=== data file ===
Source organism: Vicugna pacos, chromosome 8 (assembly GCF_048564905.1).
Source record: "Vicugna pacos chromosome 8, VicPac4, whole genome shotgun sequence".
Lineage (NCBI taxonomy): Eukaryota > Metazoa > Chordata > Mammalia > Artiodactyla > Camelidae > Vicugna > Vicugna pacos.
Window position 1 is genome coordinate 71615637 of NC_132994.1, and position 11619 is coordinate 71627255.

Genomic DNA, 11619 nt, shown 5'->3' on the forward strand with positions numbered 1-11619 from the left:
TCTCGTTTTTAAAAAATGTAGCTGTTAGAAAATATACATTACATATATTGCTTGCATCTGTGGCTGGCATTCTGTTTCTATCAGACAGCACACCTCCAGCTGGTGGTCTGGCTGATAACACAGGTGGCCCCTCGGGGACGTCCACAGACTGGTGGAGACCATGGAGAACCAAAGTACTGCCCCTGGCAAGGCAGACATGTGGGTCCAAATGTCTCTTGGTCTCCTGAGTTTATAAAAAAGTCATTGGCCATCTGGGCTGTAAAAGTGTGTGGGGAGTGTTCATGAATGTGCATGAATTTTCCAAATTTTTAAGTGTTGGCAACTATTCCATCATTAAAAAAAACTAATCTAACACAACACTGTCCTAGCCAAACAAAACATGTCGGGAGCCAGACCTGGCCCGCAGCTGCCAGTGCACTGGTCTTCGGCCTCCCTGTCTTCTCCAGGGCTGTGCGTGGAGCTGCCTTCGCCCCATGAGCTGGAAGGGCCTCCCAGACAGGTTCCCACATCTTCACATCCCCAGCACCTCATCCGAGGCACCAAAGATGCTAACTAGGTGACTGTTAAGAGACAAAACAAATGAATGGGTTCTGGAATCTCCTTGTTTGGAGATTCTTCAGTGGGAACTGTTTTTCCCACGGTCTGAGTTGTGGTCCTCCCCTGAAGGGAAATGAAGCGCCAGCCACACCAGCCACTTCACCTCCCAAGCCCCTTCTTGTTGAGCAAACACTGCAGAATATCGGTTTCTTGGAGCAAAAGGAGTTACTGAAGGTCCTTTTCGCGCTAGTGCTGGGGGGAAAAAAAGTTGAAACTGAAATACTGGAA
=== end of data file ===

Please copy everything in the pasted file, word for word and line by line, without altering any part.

Source organism: Vicugna pacos, chromosome 8 (assembly GCF_048564905.1).
Source record: "Vicugna pacos chromosome 8, VicPac4, whole genome shotgun sequence".
Lineage (NCBI taxonomy): Eukaryota > Metazoa > Chordata > Mammalia > Artiodactyla > Camelidae > Vicugna > Vicugna pacos.
Window position 1 is genome coordinate 71615637 of NC_132994.1, and position 11619 is coordinate 71627255.

Genomic DNA, 11619 nt, shown 5'->3' on the forward strand with positions numbered 1-11619 from the left:
TCTCGTTTTTAAAAAATGTAGCTGTTAGAAAATATACATTACATATATTGCTTGCATCTGTGGCTGGCATTCTGTTTCTATCAGACAGCACACCTCCAGCTGGTGGTCTGGCTGATAACACAGGTGGCCCCTCGGGGACGTCCACAGACTGGTGGAGACCATGGAGAACCAAAGTACTGCCCCTGGCAAGGCAGACATGTGGGTCCAAATGTCTCTTGGTCTCCTGAGTTTATAAAAAAGTCATTGGCCATCTGGGCTGTAAAAGTGTGTGGGGAGTGTTCATGAATGTGCATGAATTTTCCAAATTTTTAAGTGTTGGCAACTATTCCATCATTAAAAAAAACTAATCTAACACAACACTGTCCTAGCCAAACAAAACATGTCGGGAGCCAGACCTGGCCCGCAGCTGCCAGTGCACTGGTCTTCGGCCTCCCTGTCTTCTCCAGGGCTGTGCGTGGAGCTGCCTTCGCCCCATGAGCTGGAAGGGCCTCCCAGACAGGTTCCCACATCTTCACATCCCCAGCACCTCATCCGAGGCACCAAAGATGCTAACTAGGTGACTGTTAAGAGACAAAACAAATGAATGGGTTCTGGAATCTCCTTGTTTGGAGATTCTTCAGTGGGAACTGTTTTTCCCACGGTCTGAGTTGTGGTCCTCCCCTGAAGGGAAATGAAGCGCCAGCCACACCAGCCACTTCACCTCCCAAGCCCCTTCTTGTTGAGCAAACACTGCAGAATATCGGTTTCTTGGAGCAAAAGGAGTTACTGAAGGTCCTTTTCGCGCTAGTGCTGGGGGGAAAAAAAGTTGAAACTGAAATACTGGAA